Nutrition is essential for optimizing the physical performance of athletes. Without proper nutrition to supplement athletic training, the human body will struggle to recover from exercise, and anabolic function (the buildup of tissues, such as muscle fibers) will be inefficient.
There are many ways in which athletes (amateur and elite alike) can utilize nutrition intervention to support physical performance. We all exercise with varying intensity and with different outcomes in mind, so nutrition recommendations should reflect that wide spectrum of athleticism. In this blog, let’s discuss post-workout nutrition for the purpose of recovery and performance in athletes.
Our bodies are naturally in a constant state of catabolism (breakdown) and anabolism (buildup), which is escalated by the effect of physical activity. Simply put for the purposes of this blog, exercise has two major effects on our bodies:
(1) Glucose, or the simplest molecule broken down from the food we eat, is used up in the process of forming energy. When we use up all the non-stored glucose in our body, we begin to dip into the reserves we store in our liver and muscle.
Glucose, in its storage form, is called glycogen, and it is housed in our liver and muscles. Glycogen in our liver is primarily used to supply energy to our central nervous system, while glycogen in our muscles serves as fuel for the muscles themselves. 
It is important to restore this depleted glycogen after exercise for muscle tissue repair and future energy expenditure. Researchers have proposed that consumption of carbohydrate contributes to optimizing muscle tissue repair and improved recovery after exercise. 
(2) In a normal, resting state, the proteins that contribute to the structure of our bodies and muscles are constantly breaking down and demanding synthesis of new proteins to maintain structural quality and function. Exercise has an increased metabolic effect on our muscles. This means that as we lift weights or run a 10K, the body is in a heightened state of protein synthesis and breakdown, which is directly affected by the nutrients we choose to consume pre- and post-exercise.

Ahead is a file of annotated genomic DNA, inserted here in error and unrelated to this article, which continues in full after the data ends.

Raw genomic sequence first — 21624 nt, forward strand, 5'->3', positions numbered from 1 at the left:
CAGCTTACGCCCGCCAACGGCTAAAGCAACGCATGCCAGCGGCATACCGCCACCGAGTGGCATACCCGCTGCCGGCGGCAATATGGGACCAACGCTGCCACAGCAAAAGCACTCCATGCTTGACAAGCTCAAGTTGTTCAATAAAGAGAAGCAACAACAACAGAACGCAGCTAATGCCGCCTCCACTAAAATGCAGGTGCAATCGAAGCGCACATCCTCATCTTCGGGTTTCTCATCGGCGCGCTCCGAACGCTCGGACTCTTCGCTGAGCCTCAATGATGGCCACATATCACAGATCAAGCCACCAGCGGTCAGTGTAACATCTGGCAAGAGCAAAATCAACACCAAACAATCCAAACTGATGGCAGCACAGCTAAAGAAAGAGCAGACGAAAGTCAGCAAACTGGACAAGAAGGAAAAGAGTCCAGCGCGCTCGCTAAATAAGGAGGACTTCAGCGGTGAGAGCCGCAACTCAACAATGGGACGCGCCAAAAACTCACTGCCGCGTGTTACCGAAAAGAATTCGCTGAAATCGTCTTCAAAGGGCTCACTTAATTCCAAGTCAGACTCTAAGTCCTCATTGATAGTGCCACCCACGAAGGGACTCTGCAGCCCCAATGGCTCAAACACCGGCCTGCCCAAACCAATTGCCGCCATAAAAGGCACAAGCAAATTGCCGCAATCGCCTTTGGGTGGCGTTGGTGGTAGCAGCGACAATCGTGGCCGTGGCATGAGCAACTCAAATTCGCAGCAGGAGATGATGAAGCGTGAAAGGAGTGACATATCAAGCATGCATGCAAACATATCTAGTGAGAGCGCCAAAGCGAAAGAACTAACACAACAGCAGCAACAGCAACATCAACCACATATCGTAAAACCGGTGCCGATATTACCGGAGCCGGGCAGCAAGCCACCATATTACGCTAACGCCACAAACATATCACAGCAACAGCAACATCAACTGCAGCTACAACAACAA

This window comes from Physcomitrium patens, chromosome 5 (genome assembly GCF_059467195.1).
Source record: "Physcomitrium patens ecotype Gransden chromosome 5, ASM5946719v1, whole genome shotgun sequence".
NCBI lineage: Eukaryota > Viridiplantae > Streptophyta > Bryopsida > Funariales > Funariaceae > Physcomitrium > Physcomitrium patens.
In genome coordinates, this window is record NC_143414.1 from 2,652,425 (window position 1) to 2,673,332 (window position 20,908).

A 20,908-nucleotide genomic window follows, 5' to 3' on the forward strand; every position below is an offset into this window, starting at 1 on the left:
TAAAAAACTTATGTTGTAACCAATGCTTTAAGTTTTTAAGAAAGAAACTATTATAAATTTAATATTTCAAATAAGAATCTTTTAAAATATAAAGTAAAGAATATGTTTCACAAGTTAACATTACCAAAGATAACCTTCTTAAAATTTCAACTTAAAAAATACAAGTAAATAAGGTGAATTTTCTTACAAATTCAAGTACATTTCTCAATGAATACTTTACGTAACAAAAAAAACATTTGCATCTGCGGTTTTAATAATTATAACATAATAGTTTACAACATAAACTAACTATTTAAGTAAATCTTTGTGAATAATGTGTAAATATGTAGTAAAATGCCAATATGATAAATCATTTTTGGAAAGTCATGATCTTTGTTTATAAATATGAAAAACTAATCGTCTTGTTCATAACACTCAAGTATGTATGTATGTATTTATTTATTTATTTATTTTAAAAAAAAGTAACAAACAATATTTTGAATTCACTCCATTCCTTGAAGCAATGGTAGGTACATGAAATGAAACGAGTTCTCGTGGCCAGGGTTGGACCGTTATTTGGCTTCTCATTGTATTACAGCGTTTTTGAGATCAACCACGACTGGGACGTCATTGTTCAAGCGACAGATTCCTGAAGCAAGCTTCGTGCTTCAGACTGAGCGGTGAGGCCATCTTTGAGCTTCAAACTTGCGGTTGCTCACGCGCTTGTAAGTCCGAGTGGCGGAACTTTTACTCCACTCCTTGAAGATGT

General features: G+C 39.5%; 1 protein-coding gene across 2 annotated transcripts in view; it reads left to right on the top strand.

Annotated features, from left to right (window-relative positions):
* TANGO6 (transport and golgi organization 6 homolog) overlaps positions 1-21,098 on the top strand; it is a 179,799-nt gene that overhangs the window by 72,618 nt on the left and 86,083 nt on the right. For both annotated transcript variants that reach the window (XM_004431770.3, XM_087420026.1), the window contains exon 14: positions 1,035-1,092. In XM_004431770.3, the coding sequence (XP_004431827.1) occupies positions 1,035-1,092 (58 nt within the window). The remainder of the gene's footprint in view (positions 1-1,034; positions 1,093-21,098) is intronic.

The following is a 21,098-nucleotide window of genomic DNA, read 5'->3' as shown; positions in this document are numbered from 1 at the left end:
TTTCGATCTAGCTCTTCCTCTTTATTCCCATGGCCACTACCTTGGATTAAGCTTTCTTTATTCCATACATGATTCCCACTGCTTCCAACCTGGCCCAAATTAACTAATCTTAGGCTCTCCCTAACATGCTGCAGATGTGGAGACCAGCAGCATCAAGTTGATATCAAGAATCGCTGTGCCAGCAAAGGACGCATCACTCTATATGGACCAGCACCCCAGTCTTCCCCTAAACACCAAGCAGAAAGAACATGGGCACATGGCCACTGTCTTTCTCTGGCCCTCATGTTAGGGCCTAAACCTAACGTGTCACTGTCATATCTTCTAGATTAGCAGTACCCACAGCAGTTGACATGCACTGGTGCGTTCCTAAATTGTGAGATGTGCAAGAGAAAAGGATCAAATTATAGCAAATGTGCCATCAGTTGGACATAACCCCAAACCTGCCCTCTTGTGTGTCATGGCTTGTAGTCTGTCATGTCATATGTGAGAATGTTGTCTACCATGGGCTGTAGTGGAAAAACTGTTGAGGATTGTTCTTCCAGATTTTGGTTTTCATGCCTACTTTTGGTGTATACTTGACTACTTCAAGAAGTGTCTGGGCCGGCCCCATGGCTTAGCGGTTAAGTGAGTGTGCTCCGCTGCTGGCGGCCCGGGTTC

Our ability to build or lose muscle is dependent on a simple equation called net protein balance. If our ability to synthesize protein is greater than the breakdown of the existing protein in our bodies, we are in positive protein balance, and we can build more tissue (i.e. muscle gain). And in the opposite scenario, negative protein balance, protein breakdown exceeds synthesis, and we are unable to build tissue.
Now that we have a bit more background to understand the role of glucose, glycogen, and protein in our bodies, we may dig deeper into the importance of proper food and nutrition to best support this heightened process of muscle catabolism and anabolism. We require consumption of dietary carbohydrate and protein to support these metabolic processes. However, you can also consider the time frame for eating, how much to eat, and what to eat post-exercise.
How soon should I eat post-exercise?
The answer to this question varies, but ultimately, it’s important to recognize that after exercise, our bodies are in a state of protein and glycogen synthesis and breakdown. Research has demonstrated that protein synthesis after exercise can increase by 150%, while protein breakdown increases by about 50%. [3,4]
These metabolic shifts fluctuate for hours, up to days, post-exercise!  Without consumption of dietary protein during this metabolic state, you can actually deplete your protein stores!
Additionally, it is well known that glucose and glycogen are utilized as fuel during exercise, and should be replenished post-workout. Some research has noted that glycogen resynthesis reaches a peak within one hour after completing exercise, suggesting that there may be a window in which it may be most beneficial to replete these nutrients. 
In a review of post-exercise glycogen synthesis, researchers suggested that eating 1-1.85 g of carbs per kg of body weight was associated with increased glycogen synthesis when consumed immediately after completion of exercise. When delayed, even by just a few hours, glycogen synthesis was reduced by up to 50% in comparison to more immediate post-exercise replenishment. 
The available information on the effect of protein consumption post-exercise is a bit more liberal. Some studies have suggested a beneficial effect of small doses of protein throughout the day, indicating that consumption of protein post-workout is not as urgent as research suggests of carbohydrate.  So, let’s now dig deeper into the question, “how much should I eat post-exercise?” to determine how you can use carbs and protein to fuel your workouts.